Geotechnical engineers often specify the use of deep drilling to assess soil conditions before commencing complex construction projects. Choosing the right drilling method is one of the most important decisions and can directly impact project outcomes.
When deeper boreholes or high quality soil samples are required, particularly in more difficult geological conditions, sonic drilling can be an ideal solution.
Sonic drilling uses high frequency resonant technology that produces a very straight drill point which penetrates most ground formations including cobbles, rock layers and boulders. It can be undertaken in almost all types of soil and ground conditions, from gravel and landfill, to softer formations such as sandstone, limestone or weathered basalt.
The high vibration frequency causes a very thin layer of soil particles directly surrounding the drill string and bit to lose structure and temporarily behave like a fluid powder or paste. When retrieving the drill, the suction and vibration enables the soil to reform.
While the technology was originally developed to speed up the process of digging oil wells, it was also found to have an outstanding ability to take an accurate representation of a continuous core sample of almost any material, even boulders and bedrock.
With extremely fast penetration speed, it is able to extract quality, undisturbed samples with minimal impact to surrounding soil and less environmental disturbance or contamination.
Deep core soil samples inform remediation solutions
In some cases, deep core soil samples can help to better inform remediation solutions. This was the case when an elevated railway bund at a Queensland coal export facility displayed signs of differential settlement just four years after construction.
Sonic drilling was used to extract samples that could be analysed in order to identify weak soil layers in the ground beneath the railway.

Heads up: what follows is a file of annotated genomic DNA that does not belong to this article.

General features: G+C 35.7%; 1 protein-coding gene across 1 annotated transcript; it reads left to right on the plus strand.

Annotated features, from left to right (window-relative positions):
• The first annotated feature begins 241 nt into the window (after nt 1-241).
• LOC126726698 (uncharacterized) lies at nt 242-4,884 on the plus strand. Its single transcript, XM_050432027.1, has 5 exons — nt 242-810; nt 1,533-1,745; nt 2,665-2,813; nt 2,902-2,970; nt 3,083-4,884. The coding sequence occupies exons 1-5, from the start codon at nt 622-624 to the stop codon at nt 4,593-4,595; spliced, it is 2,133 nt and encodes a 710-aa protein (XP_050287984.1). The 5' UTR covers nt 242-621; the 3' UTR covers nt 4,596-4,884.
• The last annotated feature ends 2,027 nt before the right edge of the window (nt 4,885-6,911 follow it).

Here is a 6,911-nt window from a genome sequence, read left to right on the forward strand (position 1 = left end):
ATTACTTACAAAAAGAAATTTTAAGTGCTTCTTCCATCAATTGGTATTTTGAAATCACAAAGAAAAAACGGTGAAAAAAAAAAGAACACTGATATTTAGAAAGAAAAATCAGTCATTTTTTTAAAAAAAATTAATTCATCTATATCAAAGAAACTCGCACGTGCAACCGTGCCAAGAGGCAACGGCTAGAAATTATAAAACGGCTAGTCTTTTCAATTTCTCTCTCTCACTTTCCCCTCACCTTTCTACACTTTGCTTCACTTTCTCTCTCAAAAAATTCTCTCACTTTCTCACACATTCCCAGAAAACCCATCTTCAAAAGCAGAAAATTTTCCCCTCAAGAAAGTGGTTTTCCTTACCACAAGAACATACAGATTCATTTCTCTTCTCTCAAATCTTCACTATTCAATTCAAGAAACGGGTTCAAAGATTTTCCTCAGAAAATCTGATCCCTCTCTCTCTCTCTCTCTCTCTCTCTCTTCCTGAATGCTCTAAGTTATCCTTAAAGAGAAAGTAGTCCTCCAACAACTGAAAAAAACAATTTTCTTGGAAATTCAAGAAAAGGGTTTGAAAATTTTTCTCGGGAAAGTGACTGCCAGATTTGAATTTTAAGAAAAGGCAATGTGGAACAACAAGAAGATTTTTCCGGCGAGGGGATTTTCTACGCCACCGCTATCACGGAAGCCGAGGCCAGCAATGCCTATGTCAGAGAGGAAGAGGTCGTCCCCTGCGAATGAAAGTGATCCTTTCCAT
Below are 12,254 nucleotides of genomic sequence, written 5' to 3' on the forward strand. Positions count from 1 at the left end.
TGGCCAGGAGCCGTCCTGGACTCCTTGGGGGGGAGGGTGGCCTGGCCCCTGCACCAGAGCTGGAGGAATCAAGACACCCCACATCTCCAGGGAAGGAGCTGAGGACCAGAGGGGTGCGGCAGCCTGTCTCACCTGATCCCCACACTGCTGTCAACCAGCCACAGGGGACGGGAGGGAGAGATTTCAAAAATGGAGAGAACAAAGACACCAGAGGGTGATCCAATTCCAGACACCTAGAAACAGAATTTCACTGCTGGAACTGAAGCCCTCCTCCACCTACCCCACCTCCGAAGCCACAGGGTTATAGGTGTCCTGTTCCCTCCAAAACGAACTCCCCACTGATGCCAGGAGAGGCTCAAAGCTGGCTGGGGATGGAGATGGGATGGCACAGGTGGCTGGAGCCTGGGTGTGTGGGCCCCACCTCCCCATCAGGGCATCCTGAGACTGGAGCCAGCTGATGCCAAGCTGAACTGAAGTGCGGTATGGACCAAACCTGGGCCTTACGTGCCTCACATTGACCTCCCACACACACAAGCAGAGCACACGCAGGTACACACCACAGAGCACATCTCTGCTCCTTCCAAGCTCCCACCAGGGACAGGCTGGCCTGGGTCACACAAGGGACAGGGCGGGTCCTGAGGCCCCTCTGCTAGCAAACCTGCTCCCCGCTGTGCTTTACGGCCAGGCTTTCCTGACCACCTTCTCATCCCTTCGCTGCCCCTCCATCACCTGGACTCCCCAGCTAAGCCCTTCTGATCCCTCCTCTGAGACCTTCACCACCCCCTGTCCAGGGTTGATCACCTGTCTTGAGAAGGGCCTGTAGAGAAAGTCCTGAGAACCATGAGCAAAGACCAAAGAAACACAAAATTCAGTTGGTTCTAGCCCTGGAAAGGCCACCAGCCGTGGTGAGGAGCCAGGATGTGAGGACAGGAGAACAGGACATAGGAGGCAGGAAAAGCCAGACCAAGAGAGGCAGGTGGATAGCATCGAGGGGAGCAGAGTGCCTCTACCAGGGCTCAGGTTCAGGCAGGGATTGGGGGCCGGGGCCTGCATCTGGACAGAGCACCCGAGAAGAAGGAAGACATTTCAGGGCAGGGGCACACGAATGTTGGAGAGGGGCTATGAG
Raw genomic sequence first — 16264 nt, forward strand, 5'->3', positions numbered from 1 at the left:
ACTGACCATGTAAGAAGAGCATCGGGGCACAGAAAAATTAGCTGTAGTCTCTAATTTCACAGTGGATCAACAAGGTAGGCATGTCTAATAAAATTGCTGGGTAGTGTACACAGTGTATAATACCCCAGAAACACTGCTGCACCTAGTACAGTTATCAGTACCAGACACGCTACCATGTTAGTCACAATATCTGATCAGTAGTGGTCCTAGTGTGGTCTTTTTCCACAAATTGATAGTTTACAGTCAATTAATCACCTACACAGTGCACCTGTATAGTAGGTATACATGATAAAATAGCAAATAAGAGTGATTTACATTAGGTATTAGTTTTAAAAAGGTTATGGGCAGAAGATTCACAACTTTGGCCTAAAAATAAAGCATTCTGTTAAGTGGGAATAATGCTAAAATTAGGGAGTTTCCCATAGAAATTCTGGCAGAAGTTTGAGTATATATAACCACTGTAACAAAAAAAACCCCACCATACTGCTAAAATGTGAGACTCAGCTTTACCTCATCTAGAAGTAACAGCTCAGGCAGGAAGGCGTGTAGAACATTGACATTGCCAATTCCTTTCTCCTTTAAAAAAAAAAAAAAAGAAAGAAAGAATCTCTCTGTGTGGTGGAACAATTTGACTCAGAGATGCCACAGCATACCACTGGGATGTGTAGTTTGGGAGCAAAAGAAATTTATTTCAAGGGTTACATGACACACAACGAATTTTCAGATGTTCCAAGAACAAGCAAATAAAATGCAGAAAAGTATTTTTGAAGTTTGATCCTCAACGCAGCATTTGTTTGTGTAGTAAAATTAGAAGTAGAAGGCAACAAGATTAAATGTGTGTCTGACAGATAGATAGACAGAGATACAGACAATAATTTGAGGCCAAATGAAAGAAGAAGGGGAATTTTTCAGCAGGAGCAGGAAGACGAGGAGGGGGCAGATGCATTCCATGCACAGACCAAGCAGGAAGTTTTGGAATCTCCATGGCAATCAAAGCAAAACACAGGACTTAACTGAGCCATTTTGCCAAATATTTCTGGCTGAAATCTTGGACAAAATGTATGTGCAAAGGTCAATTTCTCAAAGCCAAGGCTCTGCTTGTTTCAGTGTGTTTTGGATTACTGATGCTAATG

Using samples collected to a depth of 10m underneath the rail beam, an appropriate solution was identified to help improve the soil density and bearing capacity in weak layers beneath the rail while avoiding contamination of adjacent coal stock.
Innovative placement technique solves the unsolvable
Sonic drilling also played a key role in an Australian first mine shaft rehabilitation project.
An abandoned mine shaft located beneath a motel carpark in regional New South Wales had collapsed and voids began to form, resulting in serious subsidence affecting both the carpark and the motel building.
The technically and physically challenging remediation project had already undergone prior failed attempts before Mainmark was engaged to help resolve the issue, using a solution to plug the shaft at 30m underwater, then cap, and seal the mineshaft.
The sonic drill rig was instrumental, enabling the Mainmark crew to successfully remediate the site by combining bespoke cementitious grout and an innovative placement technique.
During the carefully staged project, the sonic drill rig was used to install three 76mm ID steel casings to a depth of 60m to provide access for a temporary or ‘sacrificial’ plug, allowing technicians to implement the required grouting solution in order to seal the mineshaft.
This unique approach resulted in Mainmark solving an extremely complex problem that had previously been considered unsolvable.
By Dr Phil Irwin
Dr Phil Irwin is Mainmark’s Area Manager, servicing Victoria and Tasmania. Phil has a PhD in earth sciences and has extensive experience in geotechnical investigations, soil testing, drill rig operations, and site surveying.